She was lying on the floor, looking like she was sleeping except for the deep gash on her temple. Blood on the cargo hatch showed where it had hit her when it had been knocked loose by our sudden acceleration.
My fingers reached for the meld. But this time there was truly nothing of her left. My aunt pulled me off her as I began to scream. "Momma! Momma! No, please no!" I didn't stop screaming till a hypo spray brought a welcome blackness down around me.
The voyage home was a blur to me. Shayla kept me sedated, told me later it was that or listen to me cry and moan, which in that little space was giving her already shattered nerves the creeps. While I was unconscious she took care of the details, called a few friends, pulled a few strings. As far as anyone was concerned, Mom died from a terrible accident during an ion storm while coming home from vacation on my aunt's private craft.
We arrived at Shayla's to find Phillip and Cameron waiting for us. Shayla pushed me, still groggy, toward the Doctor. "Help her Bones, I don't know what to do for her."
He took me inside to the room I always used and we talked for hours. At first I yelled and cried, but in time his gentle soothing brought me some kind of peace and I began to talk more calmly. In the other room I could hear my aunt and Cameron arranging for a funeral, then calling my mother's friends.
My aunt came into my room. She sat down next to me, touched me on the arm. "Rise, we're going to have to clean out the apartment. Do you want to help or do you want to stay here with Phillip?"
I appreciated her giving me a choice. She had treated me as an adult all my life and she wasn't going to stop now. "I want to help. I need to help."
"Ok, hon. We're going now."
It's amazing to me still how quickly you can dismantle the boundaries of a life. It only took that afternoon and the morning of the next day to erase any trace of our happy existence in that apartment. We packed up my stuff first and sent it back to Shayla's in the air car with Cameron. When my room was empty, Shayla turned to me.
"Pick everything you think you'll want someday. We'll put it in storage if it won't fit in the attic."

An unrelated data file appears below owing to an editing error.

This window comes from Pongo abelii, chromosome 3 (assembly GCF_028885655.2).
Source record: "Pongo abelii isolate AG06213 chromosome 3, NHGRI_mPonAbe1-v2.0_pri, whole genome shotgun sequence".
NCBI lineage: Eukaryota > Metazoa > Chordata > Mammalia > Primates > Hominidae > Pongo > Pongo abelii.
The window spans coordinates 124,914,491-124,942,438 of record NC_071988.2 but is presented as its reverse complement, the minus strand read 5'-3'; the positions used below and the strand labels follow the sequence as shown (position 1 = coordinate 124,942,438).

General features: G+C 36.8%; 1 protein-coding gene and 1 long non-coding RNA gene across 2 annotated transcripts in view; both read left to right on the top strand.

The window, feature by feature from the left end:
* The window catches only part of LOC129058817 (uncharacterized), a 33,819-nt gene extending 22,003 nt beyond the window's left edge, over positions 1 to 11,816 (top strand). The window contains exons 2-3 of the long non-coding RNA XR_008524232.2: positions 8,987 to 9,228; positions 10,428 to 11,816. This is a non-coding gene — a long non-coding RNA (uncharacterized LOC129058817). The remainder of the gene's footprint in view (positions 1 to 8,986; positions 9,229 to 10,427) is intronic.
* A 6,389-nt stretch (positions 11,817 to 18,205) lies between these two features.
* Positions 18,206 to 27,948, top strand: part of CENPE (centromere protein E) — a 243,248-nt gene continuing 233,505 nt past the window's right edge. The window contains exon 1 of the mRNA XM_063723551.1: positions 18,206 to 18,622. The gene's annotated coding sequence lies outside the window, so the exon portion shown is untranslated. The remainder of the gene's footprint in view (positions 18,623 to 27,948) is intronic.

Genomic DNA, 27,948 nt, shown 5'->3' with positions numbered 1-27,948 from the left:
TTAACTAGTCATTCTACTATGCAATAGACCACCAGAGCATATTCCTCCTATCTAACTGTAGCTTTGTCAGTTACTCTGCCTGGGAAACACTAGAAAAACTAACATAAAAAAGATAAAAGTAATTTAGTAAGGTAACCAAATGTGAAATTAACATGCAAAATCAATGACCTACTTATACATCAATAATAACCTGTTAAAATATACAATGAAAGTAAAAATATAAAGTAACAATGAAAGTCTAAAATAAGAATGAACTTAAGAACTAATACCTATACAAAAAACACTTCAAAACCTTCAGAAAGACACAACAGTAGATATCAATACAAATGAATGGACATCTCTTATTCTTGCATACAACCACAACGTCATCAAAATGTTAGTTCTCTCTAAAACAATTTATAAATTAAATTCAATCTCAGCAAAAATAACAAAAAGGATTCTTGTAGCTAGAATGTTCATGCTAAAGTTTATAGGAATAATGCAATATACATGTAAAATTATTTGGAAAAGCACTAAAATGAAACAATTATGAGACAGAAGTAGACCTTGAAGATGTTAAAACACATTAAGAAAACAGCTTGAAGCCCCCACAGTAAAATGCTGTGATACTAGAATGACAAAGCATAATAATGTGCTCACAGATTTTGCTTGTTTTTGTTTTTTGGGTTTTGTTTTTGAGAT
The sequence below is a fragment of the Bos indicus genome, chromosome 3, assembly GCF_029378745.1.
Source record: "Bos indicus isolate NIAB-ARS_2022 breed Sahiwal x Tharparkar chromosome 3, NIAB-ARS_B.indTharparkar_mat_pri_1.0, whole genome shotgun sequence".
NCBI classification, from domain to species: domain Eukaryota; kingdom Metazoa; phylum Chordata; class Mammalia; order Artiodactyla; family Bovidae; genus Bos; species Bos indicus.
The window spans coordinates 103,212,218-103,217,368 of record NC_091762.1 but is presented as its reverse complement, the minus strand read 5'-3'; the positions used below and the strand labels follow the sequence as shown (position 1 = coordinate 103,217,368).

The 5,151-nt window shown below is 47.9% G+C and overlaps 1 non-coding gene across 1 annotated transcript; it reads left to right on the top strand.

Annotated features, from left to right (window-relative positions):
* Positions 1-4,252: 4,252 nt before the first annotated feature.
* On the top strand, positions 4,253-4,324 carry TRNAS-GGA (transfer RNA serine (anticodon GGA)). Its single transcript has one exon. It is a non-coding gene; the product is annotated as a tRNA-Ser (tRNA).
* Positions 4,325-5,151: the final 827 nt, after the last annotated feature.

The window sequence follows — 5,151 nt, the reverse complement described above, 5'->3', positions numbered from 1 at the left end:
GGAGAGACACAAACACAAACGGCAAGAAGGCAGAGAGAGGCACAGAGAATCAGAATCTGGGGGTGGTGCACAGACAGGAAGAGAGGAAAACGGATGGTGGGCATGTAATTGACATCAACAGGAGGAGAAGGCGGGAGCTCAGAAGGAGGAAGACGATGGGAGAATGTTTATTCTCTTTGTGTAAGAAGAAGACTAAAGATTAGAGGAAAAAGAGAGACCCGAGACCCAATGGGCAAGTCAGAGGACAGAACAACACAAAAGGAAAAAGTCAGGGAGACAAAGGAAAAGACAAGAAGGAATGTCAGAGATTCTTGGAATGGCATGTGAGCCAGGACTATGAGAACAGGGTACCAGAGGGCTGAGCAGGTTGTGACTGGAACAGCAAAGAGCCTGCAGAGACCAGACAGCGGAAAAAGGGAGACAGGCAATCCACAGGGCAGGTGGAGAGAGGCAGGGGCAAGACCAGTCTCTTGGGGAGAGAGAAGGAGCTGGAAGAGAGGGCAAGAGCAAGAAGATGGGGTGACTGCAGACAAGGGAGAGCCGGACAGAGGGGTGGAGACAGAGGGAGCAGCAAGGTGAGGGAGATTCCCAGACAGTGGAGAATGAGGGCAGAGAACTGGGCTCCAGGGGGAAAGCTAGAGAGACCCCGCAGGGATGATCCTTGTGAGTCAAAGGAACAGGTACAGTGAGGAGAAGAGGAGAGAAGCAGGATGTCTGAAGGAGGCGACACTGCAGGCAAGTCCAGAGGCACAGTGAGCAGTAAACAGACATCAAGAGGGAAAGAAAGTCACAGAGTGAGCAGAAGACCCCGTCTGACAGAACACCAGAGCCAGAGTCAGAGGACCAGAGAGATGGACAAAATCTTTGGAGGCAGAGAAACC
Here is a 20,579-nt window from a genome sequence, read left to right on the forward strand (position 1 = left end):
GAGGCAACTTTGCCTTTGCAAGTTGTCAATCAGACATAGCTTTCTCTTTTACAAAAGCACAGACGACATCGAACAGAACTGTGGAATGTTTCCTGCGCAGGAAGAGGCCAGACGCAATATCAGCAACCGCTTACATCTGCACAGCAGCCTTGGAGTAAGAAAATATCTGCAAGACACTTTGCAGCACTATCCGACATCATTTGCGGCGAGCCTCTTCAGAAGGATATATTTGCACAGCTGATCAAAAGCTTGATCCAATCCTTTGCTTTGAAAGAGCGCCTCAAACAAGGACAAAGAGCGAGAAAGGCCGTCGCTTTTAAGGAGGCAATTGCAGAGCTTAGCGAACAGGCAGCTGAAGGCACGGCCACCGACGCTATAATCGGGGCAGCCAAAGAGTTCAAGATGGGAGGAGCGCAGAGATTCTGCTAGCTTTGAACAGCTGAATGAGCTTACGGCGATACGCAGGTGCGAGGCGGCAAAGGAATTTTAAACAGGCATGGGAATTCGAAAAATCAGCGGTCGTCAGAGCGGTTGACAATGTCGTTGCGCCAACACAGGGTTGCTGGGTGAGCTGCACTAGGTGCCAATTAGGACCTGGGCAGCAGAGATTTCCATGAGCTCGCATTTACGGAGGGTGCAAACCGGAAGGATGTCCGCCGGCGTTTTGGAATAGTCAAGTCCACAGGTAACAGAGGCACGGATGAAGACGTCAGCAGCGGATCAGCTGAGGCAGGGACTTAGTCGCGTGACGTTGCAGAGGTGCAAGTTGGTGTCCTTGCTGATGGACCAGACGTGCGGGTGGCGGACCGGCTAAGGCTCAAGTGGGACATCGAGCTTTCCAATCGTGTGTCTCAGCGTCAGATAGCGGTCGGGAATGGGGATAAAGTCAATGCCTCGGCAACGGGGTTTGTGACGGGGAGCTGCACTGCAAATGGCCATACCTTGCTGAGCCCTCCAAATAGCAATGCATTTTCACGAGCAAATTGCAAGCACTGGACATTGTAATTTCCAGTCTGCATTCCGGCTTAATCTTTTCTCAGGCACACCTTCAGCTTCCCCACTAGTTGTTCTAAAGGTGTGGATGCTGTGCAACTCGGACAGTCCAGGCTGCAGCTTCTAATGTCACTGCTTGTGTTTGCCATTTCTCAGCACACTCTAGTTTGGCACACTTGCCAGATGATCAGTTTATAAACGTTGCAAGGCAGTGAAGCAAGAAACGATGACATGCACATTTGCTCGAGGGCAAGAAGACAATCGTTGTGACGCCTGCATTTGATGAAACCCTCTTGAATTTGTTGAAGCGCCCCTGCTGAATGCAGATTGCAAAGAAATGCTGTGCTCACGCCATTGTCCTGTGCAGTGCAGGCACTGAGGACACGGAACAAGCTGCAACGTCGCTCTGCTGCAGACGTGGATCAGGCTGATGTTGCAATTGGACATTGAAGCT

I felt like a ghoul walking around the house identifying those things that I wanted to keep. An antique plate, some statues, favorite articles of my mother's clothes, her jewelry. I left the furniture and almost everything else. We packaged up the loose items then Shayla called a charity to come pick up the boxes and large pieces. She arranged for a cleaning service then dropped the keys back at the management office.
We all went to bed early, even though I don't believe that any of us really slept. The morning came bright and sunny, and we made our trek to the funeral home. I had borrowed a Kanillian mourning veil from my aunt. Though easy to see out of from the inside, it was completely opaque from the outside.
"Don't you think that it is time to end this?" Shayla asked me gently.
"No." I looked at her as I arranged the headpiece. "Unless someone asks, Christine Chapel did not have a daughter."
"No. I don't exist." I walked out,
knowing I had made her unhappy but unwilling to change things. During the
service and funeral I stayed with Cameron. I watched the people file in to the
service, friends from
Outside, after the burial, Cameron and I hung
back and watched my aunt and Philip say goodbye to the
"Like lemon juice in an open wound. Like finding one of the major pieces in a jigsaw puzzle. Like heaven. Like hell."